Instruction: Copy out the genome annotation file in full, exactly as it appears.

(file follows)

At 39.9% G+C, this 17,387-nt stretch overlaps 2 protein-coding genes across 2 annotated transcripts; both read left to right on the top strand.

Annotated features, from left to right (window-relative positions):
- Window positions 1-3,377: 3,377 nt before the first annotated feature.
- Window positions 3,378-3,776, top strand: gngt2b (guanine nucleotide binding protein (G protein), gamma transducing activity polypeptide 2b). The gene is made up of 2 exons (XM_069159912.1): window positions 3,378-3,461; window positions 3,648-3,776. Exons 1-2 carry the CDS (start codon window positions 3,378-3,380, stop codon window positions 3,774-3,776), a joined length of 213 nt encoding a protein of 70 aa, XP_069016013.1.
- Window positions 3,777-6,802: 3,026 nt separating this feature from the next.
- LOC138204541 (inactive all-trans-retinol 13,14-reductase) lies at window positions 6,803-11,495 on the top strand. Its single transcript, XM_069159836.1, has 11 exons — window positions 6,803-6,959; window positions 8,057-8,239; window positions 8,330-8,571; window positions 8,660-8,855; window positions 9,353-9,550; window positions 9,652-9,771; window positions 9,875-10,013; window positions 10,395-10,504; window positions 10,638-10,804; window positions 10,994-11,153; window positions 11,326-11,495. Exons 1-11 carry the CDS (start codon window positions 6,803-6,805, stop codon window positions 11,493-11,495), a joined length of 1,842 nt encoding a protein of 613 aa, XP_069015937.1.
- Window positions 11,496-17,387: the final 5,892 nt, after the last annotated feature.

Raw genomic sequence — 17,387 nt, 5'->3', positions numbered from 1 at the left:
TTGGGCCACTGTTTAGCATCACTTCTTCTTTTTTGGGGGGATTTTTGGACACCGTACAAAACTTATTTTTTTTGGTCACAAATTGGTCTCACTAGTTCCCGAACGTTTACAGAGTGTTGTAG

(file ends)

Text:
At 39.9% G+C, this 17,387-nt stretch overlaps 2 protein-coding genes across 2 annotated transcripts; both read left to right on the top strand.

Annotated features, from left to right (window-relative positions):
- Window positions 1-3,377: 3,377 nt before the first annotated feature.
- Window positions 3,378-3,776, top strand: gngt2b (guanine nucleotide binding protein (G protein), gamma transducing activity polypeptide 2b). The gene is made up of 2 exons (XM_069159912.1): window positions 3,378-3,461; window positions 3,648-3,776. Exons 1-2 carry the CDS (start codon window positions 3,378-3,380, stop codon window positions 3,774-3,776), a joined length of 213 nt encoding a protein of 70 aa, XP_069016013.1.
- Window positions 3,777-6,802: 3,026 nt separating this feature from the next.
- LOC138204541 (inactive all-trans-retinol 13,14-reductase) lies at window positions 6,803-11,495 on the top strand. Its single transcript, XM_069159836.1, has 11 exons — window positions 6,803-6,959; window positions 8,057-8,239; window positions 8,330-8,571; window positions 8,660-8,855; window positions 9,353-9,550; window positions 9,652-9,771; window positions 9,875-10,013; window positions 10,395-10,504; window positions 10,638-10,804; window positions 10,994-11,153; window positions 11,326-11,495. Exons 1-11 carry the CDS (start codon window positions 6,803-6,805, stop codon window positions 11,493-11,495), a joined length of 1,842 nt encoding a protein of 613 aa, XP_069015937.1.
- Window positions 11,496-17,387: the final 5,892 nt, after the last annotated feature.

Raw genomic sequence — 17,387 nt, 5'->3', positions numbered from 1 at the left:
TTGGGCCACTGTTTAGCATCACTTCTTCTTTTTTGGGGGGATTTTTGGACACCGTACAAAACTTATTTTTTTTGGTCACAAATTGGTCTCACTAGTTCCCGAACGTTTACAGAGTGTTGTAG